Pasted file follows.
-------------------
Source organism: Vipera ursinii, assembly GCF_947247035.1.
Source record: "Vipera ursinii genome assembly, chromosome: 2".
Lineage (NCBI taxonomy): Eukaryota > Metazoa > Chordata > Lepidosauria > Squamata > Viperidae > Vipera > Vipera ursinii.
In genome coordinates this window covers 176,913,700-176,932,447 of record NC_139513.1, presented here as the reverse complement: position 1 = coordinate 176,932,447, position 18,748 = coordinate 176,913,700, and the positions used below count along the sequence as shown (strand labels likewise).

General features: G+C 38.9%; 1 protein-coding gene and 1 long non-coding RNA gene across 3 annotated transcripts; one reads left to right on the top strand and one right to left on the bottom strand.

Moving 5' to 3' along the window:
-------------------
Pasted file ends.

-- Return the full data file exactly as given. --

Source organism: Vipera ursinii, assembly GCF_947247035.1.
Source record: "Vipera ursinii genome assembly, chromosome: 2".
Lineage (NCBI taxonomy): Eukaryota > Metazoa > Chordata > Lepidosauria > Squamata > Viperidae > Vipera > Vipera ursinii.
In genome coordinates this window covers 176,913,700-176,932,447 of record NC_139513.1, presented here as the reverse complement: position 1 = coordinate 176,932,447, position 18,748 = coordinate 176,913,700, and the positions used below count along the sequence as shown (strand labels likewise).

General features: G+C 38.9%; 1 protein-coding gene and 1 long non-coding RNA gene across 3 annotated transcripts; one reads left to right on the top strand and one right to left on the bottom strand.

Moving 5' to 3' along the window: